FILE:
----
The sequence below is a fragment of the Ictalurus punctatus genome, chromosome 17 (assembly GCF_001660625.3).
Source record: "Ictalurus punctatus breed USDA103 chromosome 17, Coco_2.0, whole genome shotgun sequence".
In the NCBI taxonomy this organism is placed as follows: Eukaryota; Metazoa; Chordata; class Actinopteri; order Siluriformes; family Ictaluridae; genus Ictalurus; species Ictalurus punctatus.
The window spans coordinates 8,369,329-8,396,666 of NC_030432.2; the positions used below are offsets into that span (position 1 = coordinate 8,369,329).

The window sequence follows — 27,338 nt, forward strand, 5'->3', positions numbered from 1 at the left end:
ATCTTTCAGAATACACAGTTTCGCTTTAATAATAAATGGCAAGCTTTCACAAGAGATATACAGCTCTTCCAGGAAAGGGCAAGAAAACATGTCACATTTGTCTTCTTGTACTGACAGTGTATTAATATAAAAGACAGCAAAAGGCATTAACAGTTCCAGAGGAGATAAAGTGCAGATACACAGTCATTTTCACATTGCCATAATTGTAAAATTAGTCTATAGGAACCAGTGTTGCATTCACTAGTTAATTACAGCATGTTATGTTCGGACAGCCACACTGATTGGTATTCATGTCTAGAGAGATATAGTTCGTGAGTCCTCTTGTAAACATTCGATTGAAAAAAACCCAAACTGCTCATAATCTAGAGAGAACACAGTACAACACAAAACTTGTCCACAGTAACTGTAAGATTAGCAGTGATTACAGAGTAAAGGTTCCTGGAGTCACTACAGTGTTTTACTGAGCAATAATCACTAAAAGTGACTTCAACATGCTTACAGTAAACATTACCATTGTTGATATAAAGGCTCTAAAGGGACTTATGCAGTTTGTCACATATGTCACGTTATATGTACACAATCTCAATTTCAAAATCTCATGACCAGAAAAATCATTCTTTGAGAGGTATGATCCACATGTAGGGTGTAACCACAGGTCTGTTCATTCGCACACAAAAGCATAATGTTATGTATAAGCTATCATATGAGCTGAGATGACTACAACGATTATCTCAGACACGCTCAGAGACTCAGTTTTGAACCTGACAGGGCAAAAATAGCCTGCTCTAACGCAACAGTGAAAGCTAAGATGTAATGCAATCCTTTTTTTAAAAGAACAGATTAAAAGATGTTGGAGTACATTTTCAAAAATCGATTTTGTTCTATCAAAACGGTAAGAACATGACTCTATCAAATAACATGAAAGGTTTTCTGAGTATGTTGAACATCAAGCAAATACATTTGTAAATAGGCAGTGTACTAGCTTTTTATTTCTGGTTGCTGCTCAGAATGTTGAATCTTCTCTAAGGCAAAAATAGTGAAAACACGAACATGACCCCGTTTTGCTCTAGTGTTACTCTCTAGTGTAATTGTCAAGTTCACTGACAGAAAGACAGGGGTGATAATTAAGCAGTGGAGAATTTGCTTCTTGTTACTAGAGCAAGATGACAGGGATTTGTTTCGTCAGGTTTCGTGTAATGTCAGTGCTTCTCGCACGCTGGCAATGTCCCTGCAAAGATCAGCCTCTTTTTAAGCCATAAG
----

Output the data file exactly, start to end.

The sequence below is a fragment of the Ictalurus punctatus genome, chromosome 17 (assembly GCF_001660625.3).
Source record: "Ictalurus punctatus breed USDA103 chromosome 17, Coco_2.0, whole genome shotgun sequence".
In the NCBI taxonomy this organism is placed as follows: Eukaryota; Metazoa; Chordata; class Actinopteri; order Siluriformes; family Ictaluridae; genus Ictalurus; species Ictalurus punctatus.
The window spans coordinates 8,369,329-8,396,666 of NC_030432.2; the positions used below are offsets into that span (position 1 = coordinate 8,369,329).

The window sequence follows — 27,338 nt, forward strand, 5'->3', positions numbered from 1 at the left end:
ATCTTTCAGAATACACAGTTTCGCTTTAATAATAAATGGCAAGCTTTCACAAGAGATATACAGCTCTTCCAGGAAAGGGCAAGAAAACATGTCACATTTGTCTTCTTGTACTGACAGTGTATTAATATAAAAGACAGCAAAAGGCATTAACAGTTCCAGAGGAGATAAAGTGCAGATACACAGTCATTTTCACATTGCCATAATTGTAAAATTAGTCTATAGGAACCAGTGTTGCATTCACTAGTTAATTACAGCATGTTATGTTCGGACAGCCACACTGATTGGTATTCATGTCTAGAGAGATATAGTTCGTGAGTCCTCTTGTAAACATTCGATTGAAAAAAACCCAAACTGCTCATAATCTAGAGAGAACACAGTACAACACAAAACTTGTCCACAGTAACTGTAAGATTAGCAGTGATTACAGAGTAAAGGTTCCTGGAGTCACTACAGTGTTTTACTGAGCAATAATCACTAAAAGTGACTTCAACATGCTTACAGTAAACATTACCATTGTTGATATAAAGGCTCTAAAGGGACTTATGCAGTTTGTCACATATGTCACGTTATATGTACACAATCTCAATTTCAAAATCTCATGACCAGAAAAATCATTCTTTGAGAGGTATGATCCACATGTAGGGTGTAACCACAGGTCTGTTCATTCGCACACAAAAGCATAATGTTATGTATAAGCTATCATATGAGCTGAGATGACTACAACGATTATCTCAGACACGCTCAGAGACTCAGTTTTGAACCTGACAGGGCAAAAATAGCCTGCTCTAACGCAACAGTGAAAGCTAAGATGTAATGCAATCCTTTTTTTAAAAGAACAGATTAAAAGATGTTGGAGTACATTTTCAAAAATCGATTTTGTTCTATCAAAACGGTAAGAACATGACTCTATCAAATAACATGAAAGGTTTTCTGAGTATGTTGAACATCAAGCAAATACATTTGTAAATAGGCAGTGTACTAGCTTTTTATTTCTGGTTGCTGCTCAGAATGTTGAATCTTCTCTAAGGCAAAAATAGTGAAAACACGAACATGACCCCGTTTTGCTCTAGTGTTACTCTCTAGTGTAATTGTCAAGTTCACTGACAGAAAGACAGGGGTGATAATTAAGCAGTGGAGAATTTGCTTCTTGTTACTAGAGCAAGATGACAGGGATTTGTTTCGTCAGGTTTCGTGTAATGTCAGTGCTTCTCGCACGCTGGCAATGTCCCTGCAAAGATCAGCCTCTTTTTAAGCCATAAG